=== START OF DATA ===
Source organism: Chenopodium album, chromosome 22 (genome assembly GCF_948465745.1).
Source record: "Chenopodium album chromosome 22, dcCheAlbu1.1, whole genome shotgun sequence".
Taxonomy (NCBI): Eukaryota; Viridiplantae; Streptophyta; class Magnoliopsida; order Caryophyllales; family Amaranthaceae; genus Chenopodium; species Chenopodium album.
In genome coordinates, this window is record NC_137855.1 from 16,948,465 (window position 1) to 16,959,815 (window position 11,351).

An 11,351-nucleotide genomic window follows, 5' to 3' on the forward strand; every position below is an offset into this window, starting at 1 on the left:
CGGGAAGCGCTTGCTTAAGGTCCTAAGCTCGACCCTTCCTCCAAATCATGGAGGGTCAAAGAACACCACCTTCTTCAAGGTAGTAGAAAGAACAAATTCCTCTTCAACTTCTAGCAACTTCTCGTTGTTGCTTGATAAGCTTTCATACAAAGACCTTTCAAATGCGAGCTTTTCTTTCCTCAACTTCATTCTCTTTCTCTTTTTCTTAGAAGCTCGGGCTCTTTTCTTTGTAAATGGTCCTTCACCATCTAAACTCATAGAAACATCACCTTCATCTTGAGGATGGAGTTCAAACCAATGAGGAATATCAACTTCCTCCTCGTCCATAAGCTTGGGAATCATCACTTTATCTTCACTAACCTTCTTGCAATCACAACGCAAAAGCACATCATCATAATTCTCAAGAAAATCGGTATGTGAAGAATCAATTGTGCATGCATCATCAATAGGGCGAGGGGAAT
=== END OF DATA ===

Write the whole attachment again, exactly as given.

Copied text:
Source organism: Chenopodium album, chromosome 22 (genome assembly GCF_948465745.1).
Source record: "Chenopodium album chromosome 22, dcCheAlbu1.1, whole genome shotgun sequence".
Taxonomy (NCBI): Eukaryota; Viridiplantae; Streptophyta; class Magnoliopsida; order Caryophyllales; family Amaranthaceae; genus Chenopodium; species Chenopodium album.
In genome coordinates, this window is record NC_137855.1 from 16,948,465 (window position 1) to 16,959,815 (window position 11,351).

An 11,351-nucleotide genomic window follows, 5' to 3' on the forward strand; every position below is an offset into this window, starting at 1 on the left:
CGGGAAGCGCTTGCTTAAGGTCCTAAGCTCGACCCTTCCTCCAAATCATGGAGGGTCAAAGAACACCACCTTCTTCAAGGTAGTAGAAAGAACAAATTCCTCTTCAACTTCTAGCAACTTCTCGTTGTTGCTTGATAAGCTTTCATACAAAGACCTTTCAAATGCGAGCTTTTCTTTCCTCAACTTCATTCTCTTTCTCTTTTTCTTAGAAGCTCGGGCTCTTTTCTTTGTAAATGGTCCTTCACCATCTAAACTCATAGAAACATCACCTTCATCTTGAGGATGGAGTTCAAACCAATGAGGAATATCAACTTCCTCCTCGTCCATAAGCTTGGGAATCATCACTTTATCTTCACTAACCTTCTTGCAATCACAACGCAAAAGCACATCATCATAATTCTCAAGAAAATCGGTATGTGAAGAATCAATTGTGCATGCATCATCAATAGGGCGAGGGGAAT